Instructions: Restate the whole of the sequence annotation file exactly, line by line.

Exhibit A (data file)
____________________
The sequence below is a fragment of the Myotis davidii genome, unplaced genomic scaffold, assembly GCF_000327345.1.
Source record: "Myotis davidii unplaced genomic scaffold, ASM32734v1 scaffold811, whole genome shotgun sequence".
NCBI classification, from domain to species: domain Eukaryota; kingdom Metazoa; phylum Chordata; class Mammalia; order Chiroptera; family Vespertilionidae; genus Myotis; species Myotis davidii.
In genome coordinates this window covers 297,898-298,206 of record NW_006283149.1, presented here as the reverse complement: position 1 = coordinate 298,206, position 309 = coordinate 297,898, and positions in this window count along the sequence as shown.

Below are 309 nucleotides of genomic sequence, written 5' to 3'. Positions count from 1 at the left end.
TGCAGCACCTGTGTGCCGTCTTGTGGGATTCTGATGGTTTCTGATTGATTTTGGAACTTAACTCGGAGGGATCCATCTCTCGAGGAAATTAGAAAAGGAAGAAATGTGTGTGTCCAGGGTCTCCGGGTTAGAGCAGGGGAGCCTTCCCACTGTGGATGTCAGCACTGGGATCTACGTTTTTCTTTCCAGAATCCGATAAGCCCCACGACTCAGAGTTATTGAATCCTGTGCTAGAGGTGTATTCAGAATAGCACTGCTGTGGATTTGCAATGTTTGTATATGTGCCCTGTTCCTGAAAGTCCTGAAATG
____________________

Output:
The sequence below is a fragment of the Myotis davidii genome, unplaced genomic scaffold, assembly GCF_000327345.1.
Source record: "Myotis davidii unplaced genomic scaffold, ASM32734v1 scaffold811, whole genome shotgun sequence".
NCBI classification, from domain to species: domain Eukaryota; kingdom Metazoa; phylum Chordata; class Mammalia; order Chiroptera; family Vespertilionidae; genus Myotis; species Myotis davidii.
In genome coordinates this window covers 297,898-298,206 of record NW_006283149.1, presented here as the reverse complement: position 1 = coordinate 298,206, position 309 = coordinate 297,898, and positions in this window count along the sequence as shown.

Below are 309 nucleotides of genomic sequence, written 5' to 3'. Positions count from 1 at the left end.
TGCAGCACCTGTGTGCCGTCTTGTGGGATTCTGATGGTTTCTGATTGATTTTGGAACTTAACTCGGAGGGATCCATCTCTCGAGGAAATTAGAAAAGGAAGAAATGTGTGTGTCCAGGGTCTCCGGGTTAGAGCAGGGGAGCCTTCCCACTGTGGATGTCAGCACTGGGATCTACGTTTTTCTTTCCAGAATCCGATAAGCCCCACGACTCAGAGTTATTGAATCCTGTGCTAGAGGTGTATTCAGAATAGCACTGCTGTGGATTTGCAATGTTTGTATATGTGCCCTGTTCCTGAAAGTCCTGAAATG